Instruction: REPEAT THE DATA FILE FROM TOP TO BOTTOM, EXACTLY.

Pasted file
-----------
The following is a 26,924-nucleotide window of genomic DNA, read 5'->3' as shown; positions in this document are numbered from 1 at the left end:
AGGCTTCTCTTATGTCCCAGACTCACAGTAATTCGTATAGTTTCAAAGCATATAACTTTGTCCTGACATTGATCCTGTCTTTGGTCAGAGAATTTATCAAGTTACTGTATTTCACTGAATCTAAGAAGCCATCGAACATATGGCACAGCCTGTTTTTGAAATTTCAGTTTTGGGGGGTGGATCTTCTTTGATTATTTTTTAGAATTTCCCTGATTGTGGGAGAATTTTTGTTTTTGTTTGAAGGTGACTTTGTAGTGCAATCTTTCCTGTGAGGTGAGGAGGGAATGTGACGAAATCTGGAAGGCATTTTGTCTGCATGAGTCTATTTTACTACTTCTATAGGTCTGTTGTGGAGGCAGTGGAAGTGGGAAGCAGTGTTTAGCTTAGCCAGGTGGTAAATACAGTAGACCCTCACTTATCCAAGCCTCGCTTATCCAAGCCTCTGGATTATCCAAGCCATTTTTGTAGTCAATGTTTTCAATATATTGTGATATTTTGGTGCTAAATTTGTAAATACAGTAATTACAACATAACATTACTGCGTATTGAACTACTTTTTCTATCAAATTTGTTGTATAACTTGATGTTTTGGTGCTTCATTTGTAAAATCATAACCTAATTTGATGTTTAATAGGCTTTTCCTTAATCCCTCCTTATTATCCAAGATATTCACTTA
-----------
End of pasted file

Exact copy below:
The following is a 26,924-nucleotide window of genomic DNA, read 5'->3' as shown; positions in this document are numbered from 1 at the left end:
AGGCTTCTCTTATGTCCCAGACTCACAGTAATTCGTATAGTTTCAAAGCATATAACTTTGTCCTGACATTGATCCTGTCTTTGGTCAGAGAATTTATCAAGTTACTGTATTTCACTGAATCTAAGAAGCCATCGAACATATGGCACAGCCTGTTTTTGAAATTTCAGTTTTGGGGGGTGGATCTTCTTTGATTATTTTTTAGAATTTCCCTGATTGTGGGAGAATTTTTGTTTTTGTTTGAAGGTGACTTTGTAGTGCAATCTTTCCTGTGAGGTGAGGAGGGAATGTGACGAAATCTGGAAGGCATTTTGTCTGCATGAGTCTATTTTACTACTTCTATAGGTCTGTTGTGGAGGCAGTGGAAGTGGGAAGCAGTGTTTAGCTTAGCCAGGTGGTAAATACAGTAGACCCTCACTTATCCAAGCCTCGCTTATCCAAGCCTCTGGATTATCCAAGCCATTTTTGTAGTCAATGTTTTCAATATATTGTGATATTTTGGTGCTAAATTTGTAAATACAGTAATTACAACATAACATTACTGCGTATTGAACTACTTTTTCTATCAAATTTGTTGTATAACTTGATGTTTTGGTGCTTCATTTGTAAAATCATAACCTAATTTGATGTTTAATAGGCTTTTCCTTAATCCCTCCTTATTATCCAAGATATTCACTTA